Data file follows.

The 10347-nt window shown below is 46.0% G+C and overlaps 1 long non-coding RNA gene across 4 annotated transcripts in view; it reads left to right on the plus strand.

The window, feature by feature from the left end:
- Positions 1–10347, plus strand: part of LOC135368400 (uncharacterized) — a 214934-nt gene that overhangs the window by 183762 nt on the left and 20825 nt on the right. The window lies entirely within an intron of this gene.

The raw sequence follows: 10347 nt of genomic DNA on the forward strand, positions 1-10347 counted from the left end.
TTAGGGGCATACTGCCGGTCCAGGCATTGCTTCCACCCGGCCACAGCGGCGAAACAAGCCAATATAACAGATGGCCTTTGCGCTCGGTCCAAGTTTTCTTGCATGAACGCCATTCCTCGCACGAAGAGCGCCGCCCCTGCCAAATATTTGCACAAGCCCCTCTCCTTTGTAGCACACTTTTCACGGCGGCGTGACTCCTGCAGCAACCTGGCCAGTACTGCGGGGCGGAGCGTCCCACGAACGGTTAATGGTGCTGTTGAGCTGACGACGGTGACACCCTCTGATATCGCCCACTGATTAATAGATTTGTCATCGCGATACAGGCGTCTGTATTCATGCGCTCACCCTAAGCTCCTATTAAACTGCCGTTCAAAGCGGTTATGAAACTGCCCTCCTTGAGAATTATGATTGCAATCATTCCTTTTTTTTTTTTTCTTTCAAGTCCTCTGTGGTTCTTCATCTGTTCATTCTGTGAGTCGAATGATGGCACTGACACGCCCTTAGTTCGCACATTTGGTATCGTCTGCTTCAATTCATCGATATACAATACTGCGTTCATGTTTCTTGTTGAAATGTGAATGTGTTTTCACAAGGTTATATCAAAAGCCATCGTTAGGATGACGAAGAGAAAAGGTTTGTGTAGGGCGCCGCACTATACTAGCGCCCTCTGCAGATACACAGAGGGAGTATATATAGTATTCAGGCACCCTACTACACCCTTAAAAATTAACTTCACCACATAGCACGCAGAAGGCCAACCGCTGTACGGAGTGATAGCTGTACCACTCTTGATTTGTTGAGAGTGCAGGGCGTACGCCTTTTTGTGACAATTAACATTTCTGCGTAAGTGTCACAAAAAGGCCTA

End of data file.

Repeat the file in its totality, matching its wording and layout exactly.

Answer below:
The 10347-nt window shown below is 46.0% G+C and overlaps 1 long non-coding RNA gene across 4 annotated transcripts in view; it reads left to right on the plus strand.

The window, feature by feature from the left end:
- Positions 1–10347, plus strand: part of LOC135368400 (uncharacterized) — a 214934-nt gene that overhangs the window by 183762 nt on the left and 20825 nt on the right. The window lies entirely within an intron of this gene.

The raw sequence follows: 10347 nt of genomic DNA on the forward strand, positions 1-10347 counted from the left end.
TTAGGGGCATACTGCCGGTCCAGGCATTGCTTCCACCCGGCCACAGCGGCGAAACAAGCCAATATAACAGATGGCCTTTGCGCTCGGTCCAAGTTTTCTTGCATGAACGCCATTCCTCGCACGAAGAGCGCCGCCCCTGCCAAATATTTGCACAAGCCCCTCTCCTTTGTAGCACACTTTTCACGGCGGCGTGACTCCTGCAGCAACCTGGCCAGTACTGCGGGGCGGAGCGTCCCACGAACGGTTAATGGTGCTGTTGAGCTGACGACGGTGACACCCTCTGATATCGCCCACTGATTAATAGATTTGTCATCGCGATACAGGCGTCTGTATTCATGCGCTCACCCTAAGCTCCTATTAAACTGCCGTTCAAAGCGGTTATGAAACTGCCCTCCTTGAGAATTATGATTGCAATCATTCCTTTTTTTTTTTTTCTTTCAAGTCCTCTGTGGTTCTTCATCTGTTCATTCTGTGAGTCGAATGATGGCACTGACACGCCCTTAGTTCGCACATTTGGTATCGTCTGCTTCAATTCATCGATATACAATACTGCGTTCATGTTTCTTGTTGAAATGTGAATGTGTTTTCACAAGGTTATATCAAAAGCCATCGTTAGGATGACGAAGAGAAAAGGTTTGTGTAGGGCGCCGCACTATACTAGCGCCCTCTGCAGATACACAGAGGGAGTATATATAGTATTCAGGCACCCTACTACACCCTTAAAAATTAACTTCACCACATAGCACGCAGAAGGCCAACCGCTGTACGGAGTGATAGCTGTACCACTCTTGATTTGTTGAGAGTGCAGGGCGTACGCCTTTTTGTGACAATTAACATTTCTGCGTAAGTGTCACAAAAAGGCCTA